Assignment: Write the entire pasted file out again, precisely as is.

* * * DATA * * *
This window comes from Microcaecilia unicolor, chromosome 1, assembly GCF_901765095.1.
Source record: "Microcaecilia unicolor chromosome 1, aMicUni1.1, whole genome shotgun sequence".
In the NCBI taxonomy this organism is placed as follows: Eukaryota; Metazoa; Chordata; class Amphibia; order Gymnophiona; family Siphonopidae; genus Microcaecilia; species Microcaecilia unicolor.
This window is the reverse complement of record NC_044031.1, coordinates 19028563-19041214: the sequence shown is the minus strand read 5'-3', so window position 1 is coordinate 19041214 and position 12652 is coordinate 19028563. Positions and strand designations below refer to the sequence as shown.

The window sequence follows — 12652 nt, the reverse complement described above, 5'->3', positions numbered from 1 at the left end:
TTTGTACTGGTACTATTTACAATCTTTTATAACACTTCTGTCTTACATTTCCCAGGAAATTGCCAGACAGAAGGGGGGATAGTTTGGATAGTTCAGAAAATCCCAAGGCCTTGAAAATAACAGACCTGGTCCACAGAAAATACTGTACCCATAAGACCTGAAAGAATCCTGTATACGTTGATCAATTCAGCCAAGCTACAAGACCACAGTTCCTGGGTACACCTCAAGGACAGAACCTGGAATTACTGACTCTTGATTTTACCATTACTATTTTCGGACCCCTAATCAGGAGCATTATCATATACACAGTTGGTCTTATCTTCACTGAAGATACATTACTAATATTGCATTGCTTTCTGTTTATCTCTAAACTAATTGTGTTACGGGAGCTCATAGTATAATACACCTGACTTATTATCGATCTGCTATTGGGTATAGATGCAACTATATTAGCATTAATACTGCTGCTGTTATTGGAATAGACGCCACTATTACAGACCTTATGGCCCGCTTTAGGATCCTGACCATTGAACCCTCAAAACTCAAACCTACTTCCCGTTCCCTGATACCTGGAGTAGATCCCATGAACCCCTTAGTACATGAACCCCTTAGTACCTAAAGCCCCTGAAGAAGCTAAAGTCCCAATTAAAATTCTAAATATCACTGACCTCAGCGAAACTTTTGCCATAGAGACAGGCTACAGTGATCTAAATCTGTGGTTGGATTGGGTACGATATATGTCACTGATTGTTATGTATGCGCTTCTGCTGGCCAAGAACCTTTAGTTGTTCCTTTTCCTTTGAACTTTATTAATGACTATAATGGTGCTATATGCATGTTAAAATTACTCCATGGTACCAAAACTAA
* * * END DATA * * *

This window comes from Microcaecilia unicolor, chromosome 1, assembly GCF_901765095.1.
Source record: "Microcaecilia unicolor chromosome 1, aMicUni1.1, whole genome shotgun sequence".
In the NCBI taxonomy this organism is placed as follows: Eukaryota; Metazoa; Chordata; class Amphibia; order Gymnophiona; family Siphonopidae; genus Microcaecilia; species Microcaecilia unicolor.
This window is the reverse complement of record NC_044031.1, coordinates 19028563-19041214: the sequence shown is the minus strand read 5'-3', so window position 1 is coordinate 19041214 and position 12652 is coordinate 19028563. Positions and strand designations below refer to the sequence as shown.

The window sequence follows — 12652 nt, the reverse complement described above, 5'->3', positions numbered from 1 at the left end:
TTTGTACTGGTACTATTTACAATCTTTTATAACACTTCTGTCTTACATTTCCCAGGAAATTGCCAGACAGAAGGGGGGATAGTTTGGATAGTTCAGAAAATCCCAAGGCCTTGAAAATAACAGACCTGGTCCACAGAAAATACTGTACCCATAAGACCTGAAAGAATCCTGTATACGTTGATCAATTCAGCCAAGCTACAAGACCACAGTTCCTGGGTACACCTCAAGGACAGAACCTGGAATTACTGACTCTTGATTTTACCATTACTATTTTCGGACCCCTAATCAGGAGCATTATCATATACACAGTTGGTCTTATCTTCACTGAAGATACATTACTAATATTGCATTGCTTTCTGTTTATCTCTAAACTAATTGTGTTACGGGAGCTCATAGTATAATACACCTGACTTATTATCGATCTGCTATTGGGTATAGATGCAACTATATTAGCATTAATACTGCTGCTGTTATTGGAATAGACGCCACTATTACAGACCTTATGGCCCGCTTTAGGATCCTGACCATTGAACCCTCAAAACTCAAACCTACTTCCCGTTCCCTGATACCTGGAGTAGATCCCATGAACCCCTTAGTACATGAACCCCTTAGTACCTAAAGCCCCTGAAGAAGCTAAAGTCCCAATTAAAATTCTAAATATCACTGACCTCAGCGAAACTTTTGCCATAGAGACAGGCTACAGTGATCTAAATCTGTGGTTGGATTGGGTACGATATATGTCACTGATTGTTATGTATGCGCTTCTGCTGGCCAAGAACCTTTAGTTGTTCCTTTTCCTTTGAACTTTATTAATGACTATAATGGTGCTATATGCATGTTAAAATTACTCCATGGTACCAAAACTAA